As I recently wrote, I had trouble on my iMac when one user was suddenly unable to send mail using Mail.app. After attempting to fix the problem myself, I opened a support case with Apple under our AppleCare contract on Friday, December 24.
Apple’s initial handling of the case was very good. When the tier-I support representative with whom I spoke first started to go through his script, I interrupted him, told him I was an advanced computer user and system administrator, and suggested that I could save us both a lot of time by just telling him everything I’d already tried. He agreed, and I described in detail the steps I’d already taken, after which he immediately escalated the case to tier II.
The tier-II support representative was also quite competent, and although he was unable to solve the problem, the steps that he took when attempting to do so were intelligent and thorough. At the end of our conversation, he said he would have to escalate the case to the “Engineering Team.” This is when things started to go south.
I emailed the tier-II rep on January 3 and asked why I’d heard nothing back. The next day, he responded, “From what I understand, that group only returned to the office from holiday break yesterday, so hopefully there will be a response this week.” Either Apple lets an entire Engineering Team needed for product support take an entire week off between Christmas and New Year’s, or the tier-II rep did not tell me the truth. Neither of these possibilities reflects well on Apple.
The next Monday, January 10, I still hadn’t heard anything back, so I wrote again. I received a response near the end of the day, in which the tier-II rep said that the Engineering Team had gotten back to him on Friday, but that was his day off so he couldn’t pass on their response to me. Surely there should be a process in place for one tier-II rep to cover for another who is out of the office, so that customers waiting for answers get them as soon as they are available. And surely if the Engineering Team had responded to him on Friday, he could and should have sent their response to me on Monday morning, not near the end of the day.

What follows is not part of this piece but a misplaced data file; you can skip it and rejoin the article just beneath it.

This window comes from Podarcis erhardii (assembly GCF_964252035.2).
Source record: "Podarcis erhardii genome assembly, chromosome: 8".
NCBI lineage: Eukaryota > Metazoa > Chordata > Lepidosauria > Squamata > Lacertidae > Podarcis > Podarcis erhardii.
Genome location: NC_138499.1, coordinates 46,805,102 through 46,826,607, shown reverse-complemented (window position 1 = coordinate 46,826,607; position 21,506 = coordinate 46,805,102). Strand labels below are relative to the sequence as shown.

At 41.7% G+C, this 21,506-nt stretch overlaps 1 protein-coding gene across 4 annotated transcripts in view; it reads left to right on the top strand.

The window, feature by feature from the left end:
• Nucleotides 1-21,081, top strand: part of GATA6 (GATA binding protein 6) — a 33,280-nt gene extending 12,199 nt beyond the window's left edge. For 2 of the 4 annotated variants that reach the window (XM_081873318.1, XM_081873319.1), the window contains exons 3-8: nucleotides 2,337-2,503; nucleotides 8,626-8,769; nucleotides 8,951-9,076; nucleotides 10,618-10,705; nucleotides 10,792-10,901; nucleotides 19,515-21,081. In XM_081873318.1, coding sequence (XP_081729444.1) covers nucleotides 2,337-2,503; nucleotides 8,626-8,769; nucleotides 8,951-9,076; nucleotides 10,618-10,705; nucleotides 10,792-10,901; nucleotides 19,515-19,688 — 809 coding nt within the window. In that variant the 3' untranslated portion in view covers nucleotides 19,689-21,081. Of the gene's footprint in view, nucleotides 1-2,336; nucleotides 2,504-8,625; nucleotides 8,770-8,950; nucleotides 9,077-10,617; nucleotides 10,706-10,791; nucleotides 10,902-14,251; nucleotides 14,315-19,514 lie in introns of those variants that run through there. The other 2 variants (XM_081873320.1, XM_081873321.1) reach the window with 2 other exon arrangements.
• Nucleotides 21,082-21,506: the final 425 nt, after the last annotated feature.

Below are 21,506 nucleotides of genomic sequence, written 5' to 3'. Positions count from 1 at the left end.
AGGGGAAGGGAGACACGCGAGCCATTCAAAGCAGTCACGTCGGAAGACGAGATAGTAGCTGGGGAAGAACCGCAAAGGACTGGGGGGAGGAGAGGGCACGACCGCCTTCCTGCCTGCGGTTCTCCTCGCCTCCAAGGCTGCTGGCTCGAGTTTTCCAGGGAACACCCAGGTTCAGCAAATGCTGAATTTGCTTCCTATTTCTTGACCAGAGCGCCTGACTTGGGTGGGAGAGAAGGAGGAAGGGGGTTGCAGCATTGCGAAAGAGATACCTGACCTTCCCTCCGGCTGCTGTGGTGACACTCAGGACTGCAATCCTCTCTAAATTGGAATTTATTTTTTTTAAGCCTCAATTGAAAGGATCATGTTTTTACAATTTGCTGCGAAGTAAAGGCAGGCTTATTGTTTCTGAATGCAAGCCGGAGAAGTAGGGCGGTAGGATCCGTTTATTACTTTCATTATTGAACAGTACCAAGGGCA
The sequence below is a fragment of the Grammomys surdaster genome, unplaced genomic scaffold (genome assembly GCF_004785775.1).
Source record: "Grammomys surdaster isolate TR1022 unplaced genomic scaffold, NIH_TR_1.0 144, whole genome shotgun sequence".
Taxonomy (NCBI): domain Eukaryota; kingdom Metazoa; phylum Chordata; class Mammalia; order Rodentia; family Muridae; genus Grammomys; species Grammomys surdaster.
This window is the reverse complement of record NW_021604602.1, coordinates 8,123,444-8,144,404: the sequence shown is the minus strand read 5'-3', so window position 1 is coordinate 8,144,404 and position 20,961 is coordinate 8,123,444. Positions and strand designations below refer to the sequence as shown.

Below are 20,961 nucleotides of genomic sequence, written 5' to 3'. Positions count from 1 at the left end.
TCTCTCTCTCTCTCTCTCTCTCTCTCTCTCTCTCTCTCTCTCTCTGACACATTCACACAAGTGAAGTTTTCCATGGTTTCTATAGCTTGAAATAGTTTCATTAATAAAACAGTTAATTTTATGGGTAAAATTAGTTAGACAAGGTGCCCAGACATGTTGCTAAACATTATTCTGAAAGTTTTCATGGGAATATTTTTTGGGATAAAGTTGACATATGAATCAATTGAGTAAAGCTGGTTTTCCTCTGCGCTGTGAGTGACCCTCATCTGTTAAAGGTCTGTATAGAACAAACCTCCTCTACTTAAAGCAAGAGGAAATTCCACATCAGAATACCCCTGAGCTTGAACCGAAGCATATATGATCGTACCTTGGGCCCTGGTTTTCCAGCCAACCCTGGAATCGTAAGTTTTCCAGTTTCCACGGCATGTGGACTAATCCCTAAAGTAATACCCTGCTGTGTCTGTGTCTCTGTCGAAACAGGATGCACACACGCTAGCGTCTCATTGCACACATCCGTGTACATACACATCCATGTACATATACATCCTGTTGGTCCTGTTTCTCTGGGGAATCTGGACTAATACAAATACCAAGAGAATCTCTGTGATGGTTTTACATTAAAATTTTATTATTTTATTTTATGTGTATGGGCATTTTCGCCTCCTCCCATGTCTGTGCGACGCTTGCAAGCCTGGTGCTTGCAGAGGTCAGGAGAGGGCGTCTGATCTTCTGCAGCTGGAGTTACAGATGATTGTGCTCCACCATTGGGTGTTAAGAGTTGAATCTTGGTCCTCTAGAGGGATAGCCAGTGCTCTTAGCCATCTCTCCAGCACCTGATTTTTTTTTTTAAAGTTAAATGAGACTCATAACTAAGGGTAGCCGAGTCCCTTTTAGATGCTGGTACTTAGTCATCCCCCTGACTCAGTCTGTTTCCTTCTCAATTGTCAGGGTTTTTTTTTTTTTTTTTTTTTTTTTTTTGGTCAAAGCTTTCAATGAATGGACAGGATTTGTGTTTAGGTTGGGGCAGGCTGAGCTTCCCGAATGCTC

The answer he passed on to me from the Engineering Team, and again please note that this was 19 days after I opened the support case, was entirely unacceptable:
According to my Engineering Team, since the issue is only affecting your daughter’s account, then the Mail.app in use by the other accounts is not malfunctioning, and there is most likely a conflicting item within her home folder causing this user-specific issue. [Well, duh, like I couldn’t figure that out? What I was waiting for and expecting the Engineering Team to do was for someone with knowledge of Mail.app and/or access to its source code to figure out what conflicting item was causing the problem.]
They have suggested using the split-half method: removing user-specific files (ones we have not already tried), letting said files auto-populate a default version, then testing the ability to send email, and, finally, restoring the original files making sure not to overwrite the working/corrected ones. This method will still allow preferences for applications outside of Mail.app to be retained, so they will not have to be reconfigured. [In other words, we want you to spend hours using trial and error to try to figure out what broke your daughter’s Mail.app, over and above the hours you’ve already spent trying to solve this problem, because we’re too lazy to spend ten minutes looking at the Mail.app source code to pinpoint exactly where the invalid data is coming from.]
Minutes after I received the tier-II rep’s email, I responded and demanded that someone on his Engineering Team actually make an effort to isolate the problem rather than making me do their work. He did not respond.
I wrote back to the tier-II rep again the next morning to tell him that I had figured out the solution myself (as detailed in my other blog posting). I told him the solution, and I also told him that I was extremely disappointed with Apple’s handling of the case. He did not respond to this message either.
Apple could have handled this much better than they did.